Discalced Carmelite Friars

Province of St. Therese

Poet and Contemplative

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“From the abundance of his spirit [the poet] pours out secrets and mysteries rather than rational explanation” (Prologue, The Spiritual Canticle).

“In contemplation God teaches the soul very quietly and secretly, without its knowing how, without the sound of words” (Chapter 39, The Spiritual Canticle).

In the spirit of St. John of the Cross, this blog reflects on the contemplative experience and the poetic experience, sometimes separately and distinctly, sometimes in common, as mutually enlightening.

I will also post to this blog, from time to time, my own poetry, with a short interpretive note attached.

~ Fr. Bonaventure Sauer, OCD

Five Advent Poems – Part 4


IV.
At the Deathbed of St. John of the Cross

And when you died, we felt your hands trembling in ours; or was it our hands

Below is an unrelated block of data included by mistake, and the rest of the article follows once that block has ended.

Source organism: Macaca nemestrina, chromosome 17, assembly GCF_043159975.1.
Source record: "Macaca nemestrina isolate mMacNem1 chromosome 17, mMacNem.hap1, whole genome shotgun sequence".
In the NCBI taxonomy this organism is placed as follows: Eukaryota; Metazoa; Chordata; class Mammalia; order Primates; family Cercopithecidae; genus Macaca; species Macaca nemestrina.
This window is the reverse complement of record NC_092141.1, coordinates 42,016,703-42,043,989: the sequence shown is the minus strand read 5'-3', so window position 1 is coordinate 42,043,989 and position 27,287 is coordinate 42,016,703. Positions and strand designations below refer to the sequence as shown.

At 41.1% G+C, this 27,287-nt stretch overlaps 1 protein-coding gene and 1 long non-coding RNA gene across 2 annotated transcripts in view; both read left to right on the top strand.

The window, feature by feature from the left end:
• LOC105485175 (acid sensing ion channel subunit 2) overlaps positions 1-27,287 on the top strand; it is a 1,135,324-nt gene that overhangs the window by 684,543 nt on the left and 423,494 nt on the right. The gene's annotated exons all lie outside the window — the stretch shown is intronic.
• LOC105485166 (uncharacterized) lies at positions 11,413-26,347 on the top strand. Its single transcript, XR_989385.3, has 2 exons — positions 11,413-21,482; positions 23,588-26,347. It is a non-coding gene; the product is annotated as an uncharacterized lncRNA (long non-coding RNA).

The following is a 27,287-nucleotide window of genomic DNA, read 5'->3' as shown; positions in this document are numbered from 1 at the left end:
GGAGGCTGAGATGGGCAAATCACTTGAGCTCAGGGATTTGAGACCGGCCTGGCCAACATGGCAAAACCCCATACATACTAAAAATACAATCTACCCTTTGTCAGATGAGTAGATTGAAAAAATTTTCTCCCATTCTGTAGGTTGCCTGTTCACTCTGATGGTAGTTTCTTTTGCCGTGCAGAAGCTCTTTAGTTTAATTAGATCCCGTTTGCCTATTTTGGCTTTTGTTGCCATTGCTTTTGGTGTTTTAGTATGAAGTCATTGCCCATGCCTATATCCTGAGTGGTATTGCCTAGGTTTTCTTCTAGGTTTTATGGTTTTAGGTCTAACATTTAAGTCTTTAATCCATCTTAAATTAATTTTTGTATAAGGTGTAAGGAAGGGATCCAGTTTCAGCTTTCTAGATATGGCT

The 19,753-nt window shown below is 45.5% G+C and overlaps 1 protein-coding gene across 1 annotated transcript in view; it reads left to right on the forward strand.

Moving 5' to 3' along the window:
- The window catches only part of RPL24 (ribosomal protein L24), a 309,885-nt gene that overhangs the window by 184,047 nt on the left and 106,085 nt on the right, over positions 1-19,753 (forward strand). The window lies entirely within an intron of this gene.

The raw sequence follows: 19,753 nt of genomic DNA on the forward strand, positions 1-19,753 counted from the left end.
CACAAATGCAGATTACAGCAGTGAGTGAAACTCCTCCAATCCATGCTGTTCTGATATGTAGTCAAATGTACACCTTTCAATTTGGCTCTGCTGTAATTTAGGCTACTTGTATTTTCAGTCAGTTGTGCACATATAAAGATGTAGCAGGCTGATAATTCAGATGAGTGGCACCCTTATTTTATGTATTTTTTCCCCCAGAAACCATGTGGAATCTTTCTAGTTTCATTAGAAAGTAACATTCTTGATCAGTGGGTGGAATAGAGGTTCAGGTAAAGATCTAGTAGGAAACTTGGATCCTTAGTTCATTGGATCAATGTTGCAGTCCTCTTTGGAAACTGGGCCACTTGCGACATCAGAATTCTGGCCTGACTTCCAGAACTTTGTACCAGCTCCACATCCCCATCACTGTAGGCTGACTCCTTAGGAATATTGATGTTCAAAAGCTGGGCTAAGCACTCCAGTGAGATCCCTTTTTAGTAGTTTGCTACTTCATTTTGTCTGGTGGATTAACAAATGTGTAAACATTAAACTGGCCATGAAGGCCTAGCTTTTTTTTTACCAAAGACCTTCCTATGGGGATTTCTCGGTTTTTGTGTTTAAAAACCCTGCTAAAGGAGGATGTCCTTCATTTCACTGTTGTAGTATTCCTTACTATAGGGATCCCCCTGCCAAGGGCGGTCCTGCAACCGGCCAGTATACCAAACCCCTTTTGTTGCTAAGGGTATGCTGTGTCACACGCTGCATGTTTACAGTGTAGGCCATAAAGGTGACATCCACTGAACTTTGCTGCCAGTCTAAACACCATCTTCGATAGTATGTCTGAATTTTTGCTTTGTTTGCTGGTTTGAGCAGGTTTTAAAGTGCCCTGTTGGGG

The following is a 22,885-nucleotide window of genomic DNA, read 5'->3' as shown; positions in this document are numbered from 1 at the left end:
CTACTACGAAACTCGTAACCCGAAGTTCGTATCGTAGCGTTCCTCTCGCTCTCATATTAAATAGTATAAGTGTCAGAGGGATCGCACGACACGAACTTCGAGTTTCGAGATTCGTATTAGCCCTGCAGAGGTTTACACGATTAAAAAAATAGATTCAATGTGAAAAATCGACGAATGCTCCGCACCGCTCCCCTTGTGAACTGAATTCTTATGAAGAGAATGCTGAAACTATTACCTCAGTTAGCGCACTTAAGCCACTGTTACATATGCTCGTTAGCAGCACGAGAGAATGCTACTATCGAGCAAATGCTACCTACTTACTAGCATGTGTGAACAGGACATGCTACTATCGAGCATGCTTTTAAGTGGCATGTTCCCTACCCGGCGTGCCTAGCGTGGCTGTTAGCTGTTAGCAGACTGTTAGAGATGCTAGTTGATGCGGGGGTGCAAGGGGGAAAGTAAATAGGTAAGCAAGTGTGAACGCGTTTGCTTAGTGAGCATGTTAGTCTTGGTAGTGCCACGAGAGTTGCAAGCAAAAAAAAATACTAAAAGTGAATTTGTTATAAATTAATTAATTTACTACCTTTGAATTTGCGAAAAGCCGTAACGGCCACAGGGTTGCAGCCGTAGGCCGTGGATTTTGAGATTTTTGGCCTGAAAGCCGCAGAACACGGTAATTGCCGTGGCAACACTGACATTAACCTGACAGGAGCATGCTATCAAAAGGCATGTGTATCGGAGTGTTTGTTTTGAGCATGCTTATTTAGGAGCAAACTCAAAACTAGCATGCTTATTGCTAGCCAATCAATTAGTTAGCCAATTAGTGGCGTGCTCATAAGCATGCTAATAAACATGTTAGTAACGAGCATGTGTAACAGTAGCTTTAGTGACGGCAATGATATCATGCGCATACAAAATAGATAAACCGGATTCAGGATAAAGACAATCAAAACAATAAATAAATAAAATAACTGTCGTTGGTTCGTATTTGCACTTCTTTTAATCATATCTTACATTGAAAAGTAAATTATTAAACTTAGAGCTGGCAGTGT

Trembling in yours?  The night had won through to us and stooped
At the door like some beast come home to its cave; we heard it
Purring contentedly--the fireplace ablaze, logs aflame.

Maybe it was just your last, strangely tender breathing we heard
Spread through the room like sleeping children.  "Sleep can be
Wakeful," you once said, "if only we wake into twilight as it opens above,
A flower hidden deep in a pine grove . . ."
We repeat your words in a whisper.  They'll be ours someday, we think;
Though they seem far away, in time they'll be near, just across the river.

But look, there beneath your words your breathing remains; you're
Still with us, aren't you?  Two knuckles from your left hand are displayed
Under glass as outside the summer wind or gnawing cold reigns.
We've won you back from the night.  Enter, then, and sit.  We'll join you

In a circle, our souls purring like logs on a fire.


Written by Fr. Bonaventure Sauer, OCD
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